role performs the following steps:
* configure the
[jdoss/wireguard](https://copr.fedorainfracloud.org/coprs/jdoss/wireguard/) copr
* install the wireguard packages
* templates the
[netdev](https://git.sr.ht/~thesuess/k3s/tree/master/cluster/roles/wireguard/templates/wireguard.netdev)
and [network](https://git.sr.ht/~thesuess/k3s/tree/master/cluster/roles/wireguard/templates/wireguard.network) files
* configure firewalld to allow incoming connections on port `3333` and allow all
traffic inside of the wireguard network.
I've choosen the IP Range `10.33.33.0/24` for the cluster network (reasons
behind the number three will become apparent later). Before running the
playbook, we need to generate the private and public keys for each node. The
simplest way to accomplish this is via a single line:
```sh
wg genkey | tee private | wg pubkey > public
```
After adding the keys to the ansible group vars and running the playbook, each
node should reach the entire `10.33.33.0` network. You can also verfiy this with
the `wg` command:
```
[[email protected] ~]# sudo wg
interface: wg0
public key: eBtICB58pdIInDiV6pCEatMw3ZUIZIobQBXW3wDTqwI=
private key: (hidden)
listening port: 3333
peer: 6GVy6YDJ2trUJKadecggSHk6ylpx89dadceEIb8f62o=
endpoint: ...:42826
allowed ips: 10.33.33.1/32
latest handshake: 34 seconds ago
transfer: 98.24 KiB received, 158.96 KiB sent
persistent keepalive: every 25 seconds
peer: 8ohU1PkdTK6ir+gGBPCJLF4ZgxtwS1VKjRKNhdNNThM=
endpoint: ...:3333
allowed ips: 10.33.33.2/32
latest handshake: 48 seconds ago
transfer: 78.57 KiB received, 129.46 KiB sent
persistent keepalive: every 25 seconds
```
In my case, one of my nodes (my home server) does not have a publicly accessible
IP (well it would have a IPv6 Address but since GCP does not support IPv6 i'm
ignoring this for now), so it does not bind on a port but simply connects to the
other nodes as a client.
# Cluster Setup
Now that our infrastructure is ready, we can finally start to set up the
Cluster. Because of our limited resources, I decided against upstream kubernetes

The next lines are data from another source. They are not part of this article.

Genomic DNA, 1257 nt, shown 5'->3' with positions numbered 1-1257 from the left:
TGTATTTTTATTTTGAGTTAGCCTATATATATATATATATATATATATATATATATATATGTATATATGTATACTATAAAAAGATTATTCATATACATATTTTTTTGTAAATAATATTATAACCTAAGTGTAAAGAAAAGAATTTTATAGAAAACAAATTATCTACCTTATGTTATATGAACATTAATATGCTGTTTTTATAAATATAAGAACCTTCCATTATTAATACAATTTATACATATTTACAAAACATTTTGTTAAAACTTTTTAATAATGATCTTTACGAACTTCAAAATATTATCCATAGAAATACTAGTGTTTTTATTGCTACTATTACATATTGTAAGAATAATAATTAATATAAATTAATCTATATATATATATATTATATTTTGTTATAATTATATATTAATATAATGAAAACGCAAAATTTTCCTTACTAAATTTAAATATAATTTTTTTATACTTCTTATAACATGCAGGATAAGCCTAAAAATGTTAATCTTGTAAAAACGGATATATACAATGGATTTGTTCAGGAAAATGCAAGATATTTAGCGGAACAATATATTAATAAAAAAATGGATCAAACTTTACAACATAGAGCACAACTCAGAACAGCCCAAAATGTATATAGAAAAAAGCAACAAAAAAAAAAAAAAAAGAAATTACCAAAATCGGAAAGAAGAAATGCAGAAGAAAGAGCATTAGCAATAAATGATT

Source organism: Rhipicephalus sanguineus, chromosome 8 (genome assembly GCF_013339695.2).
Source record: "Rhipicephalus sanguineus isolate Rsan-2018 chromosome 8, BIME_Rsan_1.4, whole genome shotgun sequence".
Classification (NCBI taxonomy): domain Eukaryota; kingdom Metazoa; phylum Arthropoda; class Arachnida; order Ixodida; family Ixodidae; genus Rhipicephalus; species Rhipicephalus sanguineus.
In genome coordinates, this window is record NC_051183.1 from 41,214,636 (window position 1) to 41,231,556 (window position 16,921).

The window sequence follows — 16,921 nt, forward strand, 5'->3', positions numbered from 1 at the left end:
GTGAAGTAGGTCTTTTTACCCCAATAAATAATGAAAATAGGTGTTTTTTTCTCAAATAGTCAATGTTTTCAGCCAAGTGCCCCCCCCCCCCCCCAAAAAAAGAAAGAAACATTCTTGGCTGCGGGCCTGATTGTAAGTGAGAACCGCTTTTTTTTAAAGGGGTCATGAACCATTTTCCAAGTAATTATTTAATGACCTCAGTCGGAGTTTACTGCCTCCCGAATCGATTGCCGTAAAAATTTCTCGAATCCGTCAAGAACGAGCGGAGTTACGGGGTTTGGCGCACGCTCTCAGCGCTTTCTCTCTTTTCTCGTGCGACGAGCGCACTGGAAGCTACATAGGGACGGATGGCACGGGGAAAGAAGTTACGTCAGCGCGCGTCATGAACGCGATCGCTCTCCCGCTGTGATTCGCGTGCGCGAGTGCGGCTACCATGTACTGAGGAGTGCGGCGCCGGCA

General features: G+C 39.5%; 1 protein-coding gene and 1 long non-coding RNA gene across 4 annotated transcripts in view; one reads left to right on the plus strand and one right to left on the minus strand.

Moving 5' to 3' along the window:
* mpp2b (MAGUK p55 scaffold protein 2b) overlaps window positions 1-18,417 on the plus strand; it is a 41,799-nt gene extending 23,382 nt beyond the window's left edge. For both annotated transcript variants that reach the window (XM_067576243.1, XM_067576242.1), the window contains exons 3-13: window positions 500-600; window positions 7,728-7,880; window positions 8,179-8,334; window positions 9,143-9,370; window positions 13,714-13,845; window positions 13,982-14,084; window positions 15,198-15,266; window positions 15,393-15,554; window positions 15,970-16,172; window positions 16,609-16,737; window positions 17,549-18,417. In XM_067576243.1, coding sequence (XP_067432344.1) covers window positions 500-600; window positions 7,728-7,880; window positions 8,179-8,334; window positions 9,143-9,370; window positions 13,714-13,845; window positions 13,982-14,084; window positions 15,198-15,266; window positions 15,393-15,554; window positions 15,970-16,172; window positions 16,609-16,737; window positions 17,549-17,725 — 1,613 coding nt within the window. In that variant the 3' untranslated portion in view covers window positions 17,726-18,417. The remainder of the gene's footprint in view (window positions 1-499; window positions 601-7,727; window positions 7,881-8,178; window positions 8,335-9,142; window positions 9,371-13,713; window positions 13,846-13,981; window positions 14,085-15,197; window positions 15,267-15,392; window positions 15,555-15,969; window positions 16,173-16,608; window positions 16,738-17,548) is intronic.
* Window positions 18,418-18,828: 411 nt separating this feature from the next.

and am using [k3s](https://k3s.io/). This variant allows for deployment on low
memory machines and removes some unneccesary bloat. Another benefit is the
simpler setup which makes the bootstrapping a breeze.
k3s offers a simple install script at `get.k3s.io` but to make it even easier to
add new nodes to the cluster I also replicated this in
[ansible](https://git.sr.ht/~thesuess/k3s/tree/master/cluster/roles/k3s).
This role only downloads the k3s binary and then builds a systemd unit to start
it. It's imporant to hardcode the `--node-ip` and the `--flanel-iface=wg0` since
k3s tries to be smart and chooses the wrong address and interface by inspecting
the default route.
For the master node, I also chose to disable the integrated `traefik` deployment
as I want to set up custom ingresses later on.
## Starting the cluster
Since the worker nodes need a generated token to connect to the master, the
first step is to only start the master. A file will be generated at
`/var/lib/rancher/k3s/server/node-token`. Paste the contents of this file into
the ansible vault and run the playbook again to start the agents.
If all went well, you should be able to successfully list your nodes from the master:
```
[[email protected] ~]# kubectl get nodes
NAME STATUS ROLES AGE VERSION
ananas.suess.wtf Ready worker 6d13h v1.14.6-k3s.1
rantanplan.suess.wtf Ready worker 7d16h v1.14.6-k3s.1
rauchhaus.suess.wtf Ready master 7d16h v1.14.6-k3s.1
```
To use kubectl on your local host, copy the file `/etc/rancher/k3s/k3s.yaml` to
`~/.kube/config` (or merge it with your existing kubeconfig). If you frequently
need to connect to different clusters, I reccomend [kubectx +
kubens](https://github.com/ahmetb/kubectx).
## Testing the cluster
To test the cluster, we can spawn the following daemonset which will spawn a
small pod an all nodes
```yaml
---
kind: 'DaemonSet'
apiVersion: 'apps/v1'
metadata:
namespace: 'default'
name: 'whoami'
labels:
app: 'whoami'
spec:
selector:
matchLabels:
app: 'whoami'
template:
metadata:
labels:
app: 'whoami'
spec:
containers:
- name: 'whoami'
image: 'containous/whoami'
ports:
- name: 'web'
containerPort: 80
```
And after a few seconds you can see that all pods have been created:
```
$ kubectl get pods --selector=app=whoami
NAME READY STATUS RESTARTS AGE
whoami-4zx6t 1/1 Running 0 17s
whoami-cg7rw 1/1 Running 0 17s
whoami-n6xz9 1/1 Running 0 17s
```
---
This concludes the